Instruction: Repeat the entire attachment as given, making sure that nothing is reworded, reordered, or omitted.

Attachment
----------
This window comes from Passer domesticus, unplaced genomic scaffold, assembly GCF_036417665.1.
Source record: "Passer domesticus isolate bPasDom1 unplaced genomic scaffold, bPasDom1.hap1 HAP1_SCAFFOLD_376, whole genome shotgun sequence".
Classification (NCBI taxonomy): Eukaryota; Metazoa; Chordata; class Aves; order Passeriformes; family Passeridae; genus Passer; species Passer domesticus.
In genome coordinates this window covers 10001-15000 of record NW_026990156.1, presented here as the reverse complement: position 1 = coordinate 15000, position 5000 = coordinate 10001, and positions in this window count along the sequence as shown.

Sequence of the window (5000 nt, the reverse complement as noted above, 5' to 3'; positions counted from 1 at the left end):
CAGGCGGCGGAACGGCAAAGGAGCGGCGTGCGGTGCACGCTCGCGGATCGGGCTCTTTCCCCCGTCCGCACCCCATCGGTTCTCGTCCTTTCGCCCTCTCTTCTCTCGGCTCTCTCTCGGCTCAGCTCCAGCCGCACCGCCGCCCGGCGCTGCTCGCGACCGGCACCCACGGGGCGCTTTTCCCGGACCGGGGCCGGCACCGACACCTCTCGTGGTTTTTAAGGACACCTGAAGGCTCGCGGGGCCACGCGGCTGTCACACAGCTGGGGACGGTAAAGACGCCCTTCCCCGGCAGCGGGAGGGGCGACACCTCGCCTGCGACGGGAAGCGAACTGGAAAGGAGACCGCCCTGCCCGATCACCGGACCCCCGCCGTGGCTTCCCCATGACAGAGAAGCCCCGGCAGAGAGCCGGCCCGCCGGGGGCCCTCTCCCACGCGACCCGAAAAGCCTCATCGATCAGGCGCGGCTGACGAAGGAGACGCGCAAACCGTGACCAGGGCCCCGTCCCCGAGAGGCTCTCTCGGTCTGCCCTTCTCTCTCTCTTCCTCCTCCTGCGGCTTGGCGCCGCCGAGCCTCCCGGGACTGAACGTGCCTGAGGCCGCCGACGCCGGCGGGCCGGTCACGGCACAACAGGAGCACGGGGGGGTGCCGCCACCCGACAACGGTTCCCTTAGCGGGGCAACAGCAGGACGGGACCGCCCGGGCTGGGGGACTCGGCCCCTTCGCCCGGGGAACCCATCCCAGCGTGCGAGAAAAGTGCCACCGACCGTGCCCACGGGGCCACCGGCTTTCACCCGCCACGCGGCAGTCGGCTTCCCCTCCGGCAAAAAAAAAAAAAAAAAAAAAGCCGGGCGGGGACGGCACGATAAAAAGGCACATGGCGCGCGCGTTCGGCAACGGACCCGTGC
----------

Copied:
This window comes from Passer domesticus, unplaced genomic scaffold, assembly GCF_036417665.1.
Source record: "Passer domesticus isolate bPasDom1 unplaced genomic scaffold, bPasDom1.hap1 HAP1_SCAFFOLD_376, whole genome shotgun sequence".
Classification (NCBI taxonomy): Eukaryota; Metazoa; Chordata; class Aves; order Passeriformes; family Passeridae; genus Passer; species Passer domesticus.
In genome coordinates this window covers 10001-15000 of record NW_026990156.1, presented here as the reverse complement: position 1 = coordinate 15000, position 5000 = coordinate 10001, and positions in this window count along the sequence as shown.

Sequence of the window (5000 nt, the reverse complement as noted above, 5' to 3'; positions counted from 1 at the left end):
CAGGCGGCGGAACGGCAAAGGAGCGGCGTGCGGTGCACGCTCGCGGATCGGGCTCTTTCCCCCGTCCGCACCCCATCGGTTCTCGTCCTTTCGCCCTCTCTTCTCTCGGCTCTCTCTCGGCTCAGCTCCAGCCGCACCGCCGCCCGGCGCTGCTCGCGACCGGCACCCACGGGGCGCTTTTCCCGGACCGGGGCCGGCACCGACACCTCTCGTGGTTTTTAAGGACACCTGAAGGCTCGCGGGGCCACGCGGCTGTCACACAGCTGGGGACGGTAAAGACGCCCTTCCCCGGCAGCGGGAGGGGCGACACCTCGCCTGCGACGGGAAGCGAACTGGAAAGGAGACCGCCCTGCCCGATCACCGGACCCCCGCCGTGGCTTCCCCATGACAGAGAAGCCCCGGCAGAGAGCCGGCCCGCCGGGGGCCCTCTCCCACGCGACCCGAAAAGCCTCATCGATCAGGCGCGGCTGACGAAGGAGACGCGCAAACCGTGACCAGGGCCCCGTCCCCGAGAGGCTCTCTCGGTCTGCCCTTCTCTCTCTCTTCCTCCTCCTGCGGCTTGGCGCCGCCGAGCCTCCCGGGACTGAACGTGCCTGAGGCCGCCGACGCCGGCGGGCCGGTCACGGCACAACAGGAGCACGGGGGGGTGCCGCCACCCGACAACGGTTCCCTTAGCGGGGCAACAGCAGGACGGGACCGCCCGGGCTGGGGGACTCGGCCCCTTCGCCCGGGGAACCCATCCCAGCGTGCGAGAAAAGTGCCACCGACCGTGCCCACGGGGCCACCGGCTTTCACCCGCCACGCGGCAGTCGGCTTCCCCTCCGGCAAAAAAAAAAAAAAAAAAAAAGCCGGGCGGGGACGGCACGATAAAAAGGCACATGGCGCGCGCGTTCGGCAACGGACCCGTGC